• You know you’re right – without the census I know that Pamela Wallin, at least in her New York home, does not even have one bedroom. And lawn fertilizer, I’d guess she isn’t using any.

    • Ignorant and happy. Of course, evidence-based decision-making has always been more a liberal thing.

    • Agreed. But you know, I just wish the Conservatives had killed the damned thing, rather than leave it as a going concern that no longer has any statistical legitimacy. It’s a hell of a ham-fisted way to go about things. Personally, I believe the main census gives us 99.9999% of what we need from a census, and we should be satisfied with that. Just get rid of the long form and be done with it.

  3. StatsCan statistics are often bogus. Don’t want to tell people their own inflation statistics don’t add up.

    But that being said, stats like 30% of the income going to mortgage is no surprise, I used to have a mortgage and it was at least 30% of gross wages. I don’t have a PhD in economics, but would bet I know more about economics than a in-debt over paid liberal-economics professor. He needs to work, I don’t. I can think and speak freely as I don’t get a governemtn check to be biased.

    Three biggest enemies of wealth growth are:

    1) Yourself, be it bad attitude or you whine instead of changing it. Invest in yourself, think for yourself and get the education and rational thinking. Get a life fiscal plan and stick to it. Choose only educations that will provide you with income or investment skills. Ignore liberal-economists, use only conservative economics.

    2) Government taxes, not much you can do about this unless you 1) hone your skills to get a long term offshore lower taxed higher income job like I did. Got an offer with twice the pay and lower taxes to leave Canada for 12 years, made bundle. It is why 1) is 1).

    3) Banks-debt. Once you pay off your home, that 30%+ goes to disposable income and very positive cash flow. If self disciplined, you invest most of it in early retirement. Using investment skills you invested in yourself with, let money not manage you, but learn for you to manage money. Been debt free since 1992. The interest saved alone is huge!

    Then you can retire at 55. And it sure beats having to work for debt when you are 65 because CPP is well below poverty. Real liberty, real freedom comes form decades of self discipline, good realistic fiscal and debt planning/elimination.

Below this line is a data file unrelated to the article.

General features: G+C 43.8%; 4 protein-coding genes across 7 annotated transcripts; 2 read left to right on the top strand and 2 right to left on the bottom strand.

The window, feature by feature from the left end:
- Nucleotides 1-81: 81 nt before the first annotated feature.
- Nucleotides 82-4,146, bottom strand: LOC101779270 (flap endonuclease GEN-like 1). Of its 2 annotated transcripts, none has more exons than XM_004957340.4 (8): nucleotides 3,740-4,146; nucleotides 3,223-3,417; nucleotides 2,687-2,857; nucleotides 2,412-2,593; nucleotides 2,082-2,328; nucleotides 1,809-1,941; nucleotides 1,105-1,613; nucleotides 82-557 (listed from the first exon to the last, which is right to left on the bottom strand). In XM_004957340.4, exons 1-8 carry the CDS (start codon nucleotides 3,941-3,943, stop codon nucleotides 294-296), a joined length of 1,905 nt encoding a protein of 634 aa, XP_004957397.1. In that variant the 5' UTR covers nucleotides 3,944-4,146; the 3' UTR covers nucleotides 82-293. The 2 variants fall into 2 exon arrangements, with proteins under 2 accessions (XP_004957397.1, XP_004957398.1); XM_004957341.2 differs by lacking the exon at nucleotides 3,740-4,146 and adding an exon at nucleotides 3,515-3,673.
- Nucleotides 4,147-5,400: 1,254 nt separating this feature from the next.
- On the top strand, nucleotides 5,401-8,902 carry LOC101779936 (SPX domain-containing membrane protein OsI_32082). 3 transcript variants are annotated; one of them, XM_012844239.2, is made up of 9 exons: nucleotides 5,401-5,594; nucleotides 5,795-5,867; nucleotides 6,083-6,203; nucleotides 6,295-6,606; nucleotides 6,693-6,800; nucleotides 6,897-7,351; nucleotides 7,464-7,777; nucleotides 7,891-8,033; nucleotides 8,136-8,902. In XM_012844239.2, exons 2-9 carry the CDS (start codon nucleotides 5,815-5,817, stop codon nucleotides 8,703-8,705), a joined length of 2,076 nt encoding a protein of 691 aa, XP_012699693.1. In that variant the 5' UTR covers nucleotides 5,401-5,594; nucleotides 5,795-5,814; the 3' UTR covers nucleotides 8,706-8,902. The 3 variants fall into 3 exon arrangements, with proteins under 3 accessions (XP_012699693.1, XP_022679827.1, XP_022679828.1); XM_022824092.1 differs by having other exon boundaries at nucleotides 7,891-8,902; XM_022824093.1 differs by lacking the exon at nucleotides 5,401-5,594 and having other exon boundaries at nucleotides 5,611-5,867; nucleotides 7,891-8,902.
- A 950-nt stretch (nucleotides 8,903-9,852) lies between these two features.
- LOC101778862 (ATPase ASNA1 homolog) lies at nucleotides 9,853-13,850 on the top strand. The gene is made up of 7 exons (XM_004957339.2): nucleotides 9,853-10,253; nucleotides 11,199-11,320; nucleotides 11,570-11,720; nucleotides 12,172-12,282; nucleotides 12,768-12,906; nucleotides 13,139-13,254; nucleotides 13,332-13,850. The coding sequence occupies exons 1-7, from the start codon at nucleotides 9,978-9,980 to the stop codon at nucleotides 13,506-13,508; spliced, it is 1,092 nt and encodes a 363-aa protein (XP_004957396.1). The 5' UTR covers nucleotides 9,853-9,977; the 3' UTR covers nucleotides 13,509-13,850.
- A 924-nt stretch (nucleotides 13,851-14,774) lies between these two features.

Not too many real millionaires have debt. I say real as there are a lot of paper tigers out there.

  4. This is all BS anyway. As the article should be based not on gross income, but net income. Someone in 1914 made about an average of a $1/hr. Bought an average house for $600. Daily net pay to mortgage is about 1/600. You didn’t pay taxes in 1914 on a $1/day.

    Today, a $380,000 home means you need a net after taxes daily wage of $633 (1/600) after taxes, or about $1000/day gross before taxes.

    But not many make $1000/day gross.

    Reality is government and their paid liberal liar economists lie about inflation, taxes and quality of life. Inflation is really a tax, take RRSPs. Say your RRSP keeps pace with real inflation. It slowly converts the asset value to taxable income, thus loses after tax spendable value year over year. Part of why I call RRSPs tax traps. Bigger they get, the longer they grow the worse it gets. As a percentage, I pay more taxes on the way out of my RRSP today than I deferred going in, I made the RRSP mistake. But faired will in other areas.

    House prices went up relative to net income as a good part of the home costs go to tax inflated wages, duties, tariffs, hidden taxes — even the toilet you buy is taxed by Ottawa. GST/HST extra. But hey, you have lots of children in Ottawa to support and why domestic baby production is below sustainable levels, now below 1.5 kids per family.